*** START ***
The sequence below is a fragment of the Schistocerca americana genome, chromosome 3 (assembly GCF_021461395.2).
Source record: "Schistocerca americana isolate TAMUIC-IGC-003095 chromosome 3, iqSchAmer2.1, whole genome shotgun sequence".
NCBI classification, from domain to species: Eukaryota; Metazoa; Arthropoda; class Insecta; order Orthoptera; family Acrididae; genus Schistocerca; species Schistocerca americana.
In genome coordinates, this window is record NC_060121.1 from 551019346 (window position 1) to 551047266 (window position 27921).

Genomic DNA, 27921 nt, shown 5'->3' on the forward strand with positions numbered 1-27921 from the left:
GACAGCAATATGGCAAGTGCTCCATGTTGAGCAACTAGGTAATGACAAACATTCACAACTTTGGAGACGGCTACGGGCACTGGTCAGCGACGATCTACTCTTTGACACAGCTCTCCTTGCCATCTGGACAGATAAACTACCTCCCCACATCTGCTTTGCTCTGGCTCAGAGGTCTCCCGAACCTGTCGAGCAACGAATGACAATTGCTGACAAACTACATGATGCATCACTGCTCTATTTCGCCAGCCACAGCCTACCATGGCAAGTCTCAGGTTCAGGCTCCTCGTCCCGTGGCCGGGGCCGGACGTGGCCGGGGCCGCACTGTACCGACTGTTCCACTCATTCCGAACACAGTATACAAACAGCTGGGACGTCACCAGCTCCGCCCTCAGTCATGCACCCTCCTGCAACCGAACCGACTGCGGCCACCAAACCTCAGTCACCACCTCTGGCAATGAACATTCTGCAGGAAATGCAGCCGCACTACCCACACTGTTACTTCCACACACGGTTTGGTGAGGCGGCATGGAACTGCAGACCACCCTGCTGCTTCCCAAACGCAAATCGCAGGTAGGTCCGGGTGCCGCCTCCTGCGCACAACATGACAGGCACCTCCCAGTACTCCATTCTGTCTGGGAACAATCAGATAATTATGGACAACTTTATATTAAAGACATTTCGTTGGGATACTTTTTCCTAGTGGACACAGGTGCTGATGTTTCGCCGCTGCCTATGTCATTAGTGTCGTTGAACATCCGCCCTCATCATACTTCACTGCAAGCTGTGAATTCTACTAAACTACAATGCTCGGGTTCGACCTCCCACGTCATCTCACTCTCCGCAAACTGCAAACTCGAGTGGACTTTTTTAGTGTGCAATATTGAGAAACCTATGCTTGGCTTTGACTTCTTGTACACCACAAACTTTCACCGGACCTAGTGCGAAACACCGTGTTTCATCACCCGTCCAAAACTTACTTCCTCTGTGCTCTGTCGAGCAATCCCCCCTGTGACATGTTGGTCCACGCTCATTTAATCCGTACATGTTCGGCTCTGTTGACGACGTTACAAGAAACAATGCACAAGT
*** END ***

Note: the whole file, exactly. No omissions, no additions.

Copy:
The sequence below is a fragment of the Schistocerca americana genome, chromosome 3 (assembly GCF_021461395.2).
Source record: "Schistocerca americana isolate TAMUIC-IGC-003095 chromosome 3, iqSchAmer2.1, whole genome shotgun sequence".
NCBI classification, from domain to species: Eukaryota; Metazoa; Arthropoda; class Insecta; order Orthoptera; family Acrididae; genus Schistocerca; species Schistocerca americana.
In genome coordinates, this window is record NC_060121.1 from 551019346 (window position 1) to 551047266 (window position 27921).

Genomic DNA, 27921 nt, shown 5'->3' on the forward strand with positions numbered 1-27921 from the left:
GACAGCAATATGGCAAGTGCTCCATGTTGAGCAACTAGGTAATGACAAACATTCACAACTTTGGAGACGGCTACGGGCACTGGTCAGCGACGATCTACTCTTTGACACAGCTCTCCTTGCCATCTGGACAGATAAACTACCTCCCCACATCTGCTTTGCTCTGGCTCAGAGGTCTCCCGAACCTGTCGAGCAACGAATGACAATTGCTGACAAACTACATGATGCATCACTGCTCTATTTCGCCAGCCACAGCCTACCATGGCAAGTCTCAGGTTCAGGCTCCTCGTCCCGTGGCCGGGGCCGGACGTGGCCGGGGCCGCACTGTACCGACTGTTCCACTCATTCCGAACACAGTATACAAACAGCTGGGACGTCACCAGCTCCGCCCTCAGTCATGCACCCTCCTGCAACCGAACCGACTGCGGCCACCAAACCTCAGTCACCACCTCTGGCAATGAACATTCTGCAGGAAATGCAGCCGCACTACCCACACTGTTACTTCCACACACGGTTTGGTGAGGCGGCATGGAACTGCAGACCACCCTGCTGCTTCCCAAACGCAAATCGCAGGTAGGTCCGGGTGCCGCCTCCTGCGCACAACATGACAGGCACCTCCCAGTACTCCATTCTGTCTGGGAACAATCAGATAATTATGGACAACTTTATATTAAAGACATTTCGTTGGGATACTTTTTCCTAGTGGACACAGGTGCTGATGTTTCGCCGCTGCCTATGTCATTAGTGTCGTTGAACATCCGCCCTCATCATACTTCACTGCAAGCTGTGAATTCTACTAAACTACAATGCTCGGGTTCGACCTCCCACGTCATCTCACTCTCCGCAAACTGCAAACTCGAGTGGACTTTTTTAGTGTGCAATATTGAGAAACCTATGCTTGGCTTTGACTTCTTGTACACCACAAACTTTCACCGGACCTAGTGCGAAACACCGTGTTTCATCACCCGTCCAAAACTTACTTCCTCTGTGCTCTGTCGAGCAATCCCCCCTGTGACATGTTGGTCCACGCTCATTTAATCCGTACATGTTCGGCTCTGTTGACGACGTTACAAGAAACAATGCACAAGT